An Empirical Route to Logical 'Conventionalism'.

In Alexandru Baltag, Jeremy Seligman & Tomoyuki Yamada (eds.), Logic, Rationality, and Interaction. LORI 2017. Lecture Notes in Computer Science, vol 10455. Berlin, Heidelberg: Springer. pp. 631-636 (2017)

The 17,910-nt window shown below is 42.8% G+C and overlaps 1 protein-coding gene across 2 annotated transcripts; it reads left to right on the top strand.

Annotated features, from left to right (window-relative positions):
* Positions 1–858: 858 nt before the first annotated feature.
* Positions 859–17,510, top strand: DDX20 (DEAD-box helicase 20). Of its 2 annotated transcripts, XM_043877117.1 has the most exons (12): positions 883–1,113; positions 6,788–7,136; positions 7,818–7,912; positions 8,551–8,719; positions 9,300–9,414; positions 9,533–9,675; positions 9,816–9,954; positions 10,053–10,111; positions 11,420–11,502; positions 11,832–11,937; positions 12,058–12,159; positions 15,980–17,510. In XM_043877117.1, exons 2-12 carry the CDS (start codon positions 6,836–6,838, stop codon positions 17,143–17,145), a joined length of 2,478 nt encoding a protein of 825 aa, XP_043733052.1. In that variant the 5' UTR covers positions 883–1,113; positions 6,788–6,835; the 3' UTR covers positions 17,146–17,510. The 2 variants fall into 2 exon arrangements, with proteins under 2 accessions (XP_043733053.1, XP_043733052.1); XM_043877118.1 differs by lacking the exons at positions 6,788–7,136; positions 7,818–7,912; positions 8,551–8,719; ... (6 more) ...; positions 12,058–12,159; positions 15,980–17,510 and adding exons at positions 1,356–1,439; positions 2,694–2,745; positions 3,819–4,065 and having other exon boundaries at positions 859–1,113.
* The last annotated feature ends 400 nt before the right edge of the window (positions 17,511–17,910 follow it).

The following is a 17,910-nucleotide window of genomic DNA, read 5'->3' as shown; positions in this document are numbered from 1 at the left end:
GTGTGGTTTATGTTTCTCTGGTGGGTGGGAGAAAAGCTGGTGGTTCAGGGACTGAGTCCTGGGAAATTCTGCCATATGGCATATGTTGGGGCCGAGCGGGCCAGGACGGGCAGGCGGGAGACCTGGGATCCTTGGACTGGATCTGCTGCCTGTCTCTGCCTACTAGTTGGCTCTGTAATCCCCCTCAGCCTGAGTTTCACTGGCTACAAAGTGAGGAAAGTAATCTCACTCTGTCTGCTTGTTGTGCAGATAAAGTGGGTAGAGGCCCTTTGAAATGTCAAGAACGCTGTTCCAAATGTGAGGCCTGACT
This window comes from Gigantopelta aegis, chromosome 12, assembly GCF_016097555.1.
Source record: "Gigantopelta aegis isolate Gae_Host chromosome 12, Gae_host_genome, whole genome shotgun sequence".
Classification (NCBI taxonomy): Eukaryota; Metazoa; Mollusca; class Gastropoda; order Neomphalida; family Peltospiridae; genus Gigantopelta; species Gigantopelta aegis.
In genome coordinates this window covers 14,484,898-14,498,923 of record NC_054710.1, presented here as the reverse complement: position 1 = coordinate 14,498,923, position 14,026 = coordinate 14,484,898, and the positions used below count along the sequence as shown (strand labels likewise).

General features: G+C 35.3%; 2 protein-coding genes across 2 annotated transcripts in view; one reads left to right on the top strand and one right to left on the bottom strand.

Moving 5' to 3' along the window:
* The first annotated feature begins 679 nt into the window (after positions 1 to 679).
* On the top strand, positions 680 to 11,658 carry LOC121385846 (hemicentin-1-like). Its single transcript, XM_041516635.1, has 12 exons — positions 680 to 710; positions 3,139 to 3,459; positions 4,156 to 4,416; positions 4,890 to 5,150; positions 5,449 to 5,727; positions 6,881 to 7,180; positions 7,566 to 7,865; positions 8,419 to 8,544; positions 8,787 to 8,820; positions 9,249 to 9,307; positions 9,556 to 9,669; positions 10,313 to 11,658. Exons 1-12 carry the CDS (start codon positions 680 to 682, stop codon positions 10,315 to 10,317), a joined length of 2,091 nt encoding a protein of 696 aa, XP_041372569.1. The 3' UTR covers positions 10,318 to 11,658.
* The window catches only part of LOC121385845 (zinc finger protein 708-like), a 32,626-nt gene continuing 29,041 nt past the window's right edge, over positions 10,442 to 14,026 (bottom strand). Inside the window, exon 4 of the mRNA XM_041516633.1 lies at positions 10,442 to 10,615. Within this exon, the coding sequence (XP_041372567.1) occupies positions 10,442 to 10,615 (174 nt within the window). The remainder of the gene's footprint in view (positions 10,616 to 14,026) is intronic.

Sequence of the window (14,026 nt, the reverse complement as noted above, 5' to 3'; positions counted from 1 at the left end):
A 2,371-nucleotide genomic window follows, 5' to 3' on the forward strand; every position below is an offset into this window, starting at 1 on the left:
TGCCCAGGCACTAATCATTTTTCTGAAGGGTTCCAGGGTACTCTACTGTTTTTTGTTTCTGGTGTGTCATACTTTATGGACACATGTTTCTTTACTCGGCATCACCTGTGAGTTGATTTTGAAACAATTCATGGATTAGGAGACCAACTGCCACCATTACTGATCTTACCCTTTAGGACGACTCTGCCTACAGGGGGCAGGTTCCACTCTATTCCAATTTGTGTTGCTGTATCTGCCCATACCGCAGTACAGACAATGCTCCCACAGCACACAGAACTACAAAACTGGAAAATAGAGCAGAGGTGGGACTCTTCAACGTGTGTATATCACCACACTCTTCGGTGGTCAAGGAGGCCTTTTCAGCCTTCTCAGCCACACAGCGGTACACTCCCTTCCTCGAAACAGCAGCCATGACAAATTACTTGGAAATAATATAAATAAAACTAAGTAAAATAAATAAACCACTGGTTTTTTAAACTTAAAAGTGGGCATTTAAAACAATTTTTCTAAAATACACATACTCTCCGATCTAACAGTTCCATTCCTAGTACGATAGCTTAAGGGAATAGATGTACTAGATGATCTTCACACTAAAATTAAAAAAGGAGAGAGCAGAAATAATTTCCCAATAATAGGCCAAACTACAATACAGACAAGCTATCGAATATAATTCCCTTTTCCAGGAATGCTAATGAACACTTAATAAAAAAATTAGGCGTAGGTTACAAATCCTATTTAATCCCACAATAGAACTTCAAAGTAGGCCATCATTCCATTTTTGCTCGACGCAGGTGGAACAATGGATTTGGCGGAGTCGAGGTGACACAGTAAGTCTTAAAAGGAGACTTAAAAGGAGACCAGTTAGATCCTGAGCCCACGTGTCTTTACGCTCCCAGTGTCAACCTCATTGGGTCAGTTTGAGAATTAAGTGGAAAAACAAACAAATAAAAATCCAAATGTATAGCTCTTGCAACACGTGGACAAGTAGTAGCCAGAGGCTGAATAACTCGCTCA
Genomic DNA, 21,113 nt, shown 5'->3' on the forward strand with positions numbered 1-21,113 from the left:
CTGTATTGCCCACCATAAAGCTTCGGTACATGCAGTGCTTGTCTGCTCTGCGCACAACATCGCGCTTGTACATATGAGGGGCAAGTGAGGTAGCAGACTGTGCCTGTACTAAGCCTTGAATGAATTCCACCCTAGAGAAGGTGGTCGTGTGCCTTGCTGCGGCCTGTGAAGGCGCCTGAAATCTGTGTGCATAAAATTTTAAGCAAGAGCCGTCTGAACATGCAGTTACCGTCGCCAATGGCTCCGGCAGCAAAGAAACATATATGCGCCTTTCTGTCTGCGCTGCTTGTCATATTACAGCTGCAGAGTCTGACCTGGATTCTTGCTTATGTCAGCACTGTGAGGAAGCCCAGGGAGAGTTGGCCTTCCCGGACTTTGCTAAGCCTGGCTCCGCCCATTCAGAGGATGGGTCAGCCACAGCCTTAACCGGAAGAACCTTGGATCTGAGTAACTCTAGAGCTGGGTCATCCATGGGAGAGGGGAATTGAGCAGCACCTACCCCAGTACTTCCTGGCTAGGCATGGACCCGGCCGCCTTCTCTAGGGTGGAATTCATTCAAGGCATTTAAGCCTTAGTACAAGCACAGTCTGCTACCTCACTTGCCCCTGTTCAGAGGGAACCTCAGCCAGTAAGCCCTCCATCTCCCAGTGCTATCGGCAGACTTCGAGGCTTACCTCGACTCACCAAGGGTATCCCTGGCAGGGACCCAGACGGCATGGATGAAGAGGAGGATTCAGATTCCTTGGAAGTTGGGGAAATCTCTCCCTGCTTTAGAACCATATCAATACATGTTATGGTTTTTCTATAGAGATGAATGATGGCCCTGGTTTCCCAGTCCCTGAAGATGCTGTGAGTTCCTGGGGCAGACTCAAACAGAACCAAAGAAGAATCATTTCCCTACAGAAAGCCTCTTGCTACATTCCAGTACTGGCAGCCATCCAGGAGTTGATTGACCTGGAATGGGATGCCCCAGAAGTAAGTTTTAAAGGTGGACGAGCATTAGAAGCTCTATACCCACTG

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The laws of classical logic are taken to be logical truths, which in turn are taken to hold objectively. However, we might question our faith in these truths: why are they true? One general approach, proposed by Putnam [8] and more recently Dickson [3] or Maddy [5], is to adopt empiricism about logic. On this view, logical truths are true because they are true of the world alone – this gives logical truths an air of objectivity. Putnam and Dickson both take logical truths to be true in virtue of the world’s structure, given by our best empirical theory, quantum mechanics. This assumes a determinate logical structure of the world given by quantum mechanics. Here, I argue that this assumption is false, and that the world’s logical structure, and hence the related ‘true’ logic, is underdetermined. This leads to what I call empirical conventionalism.
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